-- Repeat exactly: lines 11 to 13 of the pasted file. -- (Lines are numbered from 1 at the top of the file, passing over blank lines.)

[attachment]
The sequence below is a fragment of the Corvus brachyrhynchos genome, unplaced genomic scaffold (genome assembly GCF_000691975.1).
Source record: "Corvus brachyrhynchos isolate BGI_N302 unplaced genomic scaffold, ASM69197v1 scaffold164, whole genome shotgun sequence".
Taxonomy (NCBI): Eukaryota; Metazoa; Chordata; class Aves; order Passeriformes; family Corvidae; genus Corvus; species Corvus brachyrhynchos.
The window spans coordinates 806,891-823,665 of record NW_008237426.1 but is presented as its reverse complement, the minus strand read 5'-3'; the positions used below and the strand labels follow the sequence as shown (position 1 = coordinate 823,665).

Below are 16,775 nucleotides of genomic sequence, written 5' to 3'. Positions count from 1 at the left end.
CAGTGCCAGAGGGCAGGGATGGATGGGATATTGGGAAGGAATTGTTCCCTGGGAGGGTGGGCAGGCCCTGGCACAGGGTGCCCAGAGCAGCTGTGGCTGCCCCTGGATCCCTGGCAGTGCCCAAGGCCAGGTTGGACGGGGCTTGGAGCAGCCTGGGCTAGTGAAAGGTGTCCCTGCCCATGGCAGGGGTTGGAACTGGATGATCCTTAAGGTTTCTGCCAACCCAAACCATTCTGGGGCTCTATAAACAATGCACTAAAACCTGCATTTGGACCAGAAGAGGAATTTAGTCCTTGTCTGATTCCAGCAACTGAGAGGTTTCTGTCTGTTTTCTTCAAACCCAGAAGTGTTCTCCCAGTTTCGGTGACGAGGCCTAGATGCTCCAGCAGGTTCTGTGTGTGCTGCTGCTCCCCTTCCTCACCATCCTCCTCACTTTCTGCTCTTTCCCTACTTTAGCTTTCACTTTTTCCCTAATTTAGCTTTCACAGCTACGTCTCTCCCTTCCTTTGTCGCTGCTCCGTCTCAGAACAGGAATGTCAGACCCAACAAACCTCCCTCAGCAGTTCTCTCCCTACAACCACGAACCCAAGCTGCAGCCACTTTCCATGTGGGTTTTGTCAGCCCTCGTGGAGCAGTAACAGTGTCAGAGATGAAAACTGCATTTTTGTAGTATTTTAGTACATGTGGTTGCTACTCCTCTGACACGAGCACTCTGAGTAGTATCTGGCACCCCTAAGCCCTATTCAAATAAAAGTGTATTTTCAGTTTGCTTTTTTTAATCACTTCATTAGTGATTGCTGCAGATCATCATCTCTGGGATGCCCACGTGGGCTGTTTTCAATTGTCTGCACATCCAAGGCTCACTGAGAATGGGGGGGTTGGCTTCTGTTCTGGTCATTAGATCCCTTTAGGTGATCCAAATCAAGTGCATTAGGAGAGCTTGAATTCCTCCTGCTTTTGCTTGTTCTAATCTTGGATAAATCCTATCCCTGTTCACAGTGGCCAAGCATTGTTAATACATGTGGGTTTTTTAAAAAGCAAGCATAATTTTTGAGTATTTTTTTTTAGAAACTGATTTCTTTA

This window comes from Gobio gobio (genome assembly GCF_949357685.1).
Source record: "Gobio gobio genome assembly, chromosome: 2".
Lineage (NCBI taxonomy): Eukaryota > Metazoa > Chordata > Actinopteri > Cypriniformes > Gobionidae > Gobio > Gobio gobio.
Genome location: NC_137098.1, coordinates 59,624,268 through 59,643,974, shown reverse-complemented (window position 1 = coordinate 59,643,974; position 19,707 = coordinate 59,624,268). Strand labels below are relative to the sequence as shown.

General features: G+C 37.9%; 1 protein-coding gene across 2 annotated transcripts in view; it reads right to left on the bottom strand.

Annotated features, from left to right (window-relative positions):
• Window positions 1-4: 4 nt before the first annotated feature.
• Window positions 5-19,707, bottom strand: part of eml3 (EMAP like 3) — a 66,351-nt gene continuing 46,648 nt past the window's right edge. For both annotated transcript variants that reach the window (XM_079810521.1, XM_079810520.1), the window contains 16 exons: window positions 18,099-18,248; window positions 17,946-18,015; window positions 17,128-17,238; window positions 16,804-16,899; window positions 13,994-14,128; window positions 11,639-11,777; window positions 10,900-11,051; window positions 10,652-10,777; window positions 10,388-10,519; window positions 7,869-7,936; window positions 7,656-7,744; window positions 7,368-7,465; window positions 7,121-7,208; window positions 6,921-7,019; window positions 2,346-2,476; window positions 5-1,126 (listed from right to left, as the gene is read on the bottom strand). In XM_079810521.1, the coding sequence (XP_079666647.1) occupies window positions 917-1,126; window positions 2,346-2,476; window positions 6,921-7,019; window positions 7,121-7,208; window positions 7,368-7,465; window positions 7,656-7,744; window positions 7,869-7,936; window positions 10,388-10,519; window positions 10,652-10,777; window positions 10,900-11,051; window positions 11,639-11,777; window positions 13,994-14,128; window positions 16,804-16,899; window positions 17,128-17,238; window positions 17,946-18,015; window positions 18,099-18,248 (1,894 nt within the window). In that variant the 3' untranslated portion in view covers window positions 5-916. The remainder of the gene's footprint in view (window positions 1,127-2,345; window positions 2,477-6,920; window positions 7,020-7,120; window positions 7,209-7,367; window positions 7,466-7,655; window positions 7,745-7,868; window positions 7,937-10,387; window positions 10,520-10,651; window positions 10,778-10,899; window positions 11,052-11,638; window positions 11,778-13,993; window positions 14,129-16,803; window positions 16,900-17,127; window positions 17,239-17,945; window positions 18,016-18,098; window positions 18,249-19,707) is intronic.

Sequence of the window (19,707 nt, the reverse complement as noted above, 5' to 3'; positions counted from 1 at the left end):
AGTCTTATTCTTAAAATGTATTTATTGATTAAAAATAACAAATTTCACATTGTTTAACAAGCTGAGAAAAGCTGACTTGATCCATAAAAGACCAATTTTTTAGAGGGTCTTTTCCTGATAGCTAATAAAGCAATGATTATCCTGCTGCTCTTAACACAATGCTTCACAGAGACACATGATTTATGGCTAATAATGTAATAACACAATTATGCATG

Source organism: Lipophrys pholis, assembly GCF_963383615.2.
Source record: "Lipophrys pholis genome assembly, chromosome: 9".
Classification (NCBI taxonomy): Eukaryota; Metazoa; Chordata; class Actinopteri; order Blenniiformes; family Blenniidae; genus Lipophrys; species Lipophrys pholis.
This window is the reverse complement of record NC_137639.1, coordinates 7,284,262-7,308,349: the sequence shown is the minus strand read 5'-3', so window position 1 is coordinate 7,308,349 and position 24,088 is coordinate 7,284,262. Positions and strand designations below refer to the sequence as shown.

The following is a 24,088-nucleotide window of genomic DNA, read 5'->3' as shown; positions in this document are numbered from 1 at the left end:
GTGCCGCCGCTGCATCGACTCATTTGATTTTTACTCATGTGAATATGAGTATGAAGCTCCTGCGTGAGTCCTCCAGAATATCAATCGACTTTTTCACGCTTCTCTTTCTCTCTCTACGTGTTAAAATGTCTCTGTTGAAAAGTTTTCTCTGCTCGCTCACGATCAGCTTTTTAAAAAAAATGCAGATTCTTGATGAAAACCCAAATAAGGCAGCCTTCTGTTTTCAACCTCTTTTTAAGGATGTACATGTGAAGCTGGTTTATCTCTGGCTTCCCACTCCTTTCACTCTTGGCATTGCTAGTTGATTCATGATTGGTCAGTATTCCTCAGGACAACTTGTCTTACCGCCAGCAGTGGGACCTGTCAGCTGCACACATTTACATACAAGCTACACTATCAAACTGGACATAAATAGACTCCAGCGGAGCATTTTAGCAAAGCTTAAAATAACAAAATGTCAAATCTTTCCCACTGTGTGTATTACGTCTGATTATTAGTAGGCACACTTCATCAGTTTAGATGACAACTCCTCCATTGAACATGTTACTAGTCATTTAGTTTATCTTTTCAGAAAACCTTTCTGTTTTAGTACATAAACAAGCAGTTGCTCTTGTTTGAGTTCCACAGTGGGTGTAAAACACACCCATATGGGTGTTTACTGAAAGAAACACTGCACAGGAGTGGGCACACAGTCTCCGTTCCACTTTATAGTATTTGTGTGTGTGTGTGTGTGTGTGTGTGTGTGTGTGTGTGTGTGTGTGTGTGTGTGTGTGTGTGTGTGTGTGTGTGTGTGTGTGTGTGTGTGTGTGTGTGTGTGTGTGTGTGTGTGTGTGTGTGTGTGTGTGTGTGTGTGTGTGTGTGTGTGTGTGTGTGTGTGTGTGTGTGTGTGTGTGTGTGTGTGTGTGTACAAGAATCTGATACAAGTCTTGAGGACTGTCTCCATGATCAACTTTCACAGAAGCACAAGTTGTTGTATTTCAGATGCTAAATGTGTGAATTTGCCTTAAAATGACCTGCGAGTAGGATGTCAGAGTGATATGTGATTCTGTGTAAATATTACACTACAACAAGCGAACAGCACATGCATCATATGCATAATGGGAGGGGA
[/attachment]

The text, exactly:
General features: G+C 37.9%; 1 protein-coding gene across 2 annotated transcripts in view; it reads right to left on the bottom strand.

Annotated features, from left to right (window-relative positions):
• Window positions 1-4: 4 nt before the first annotated feature.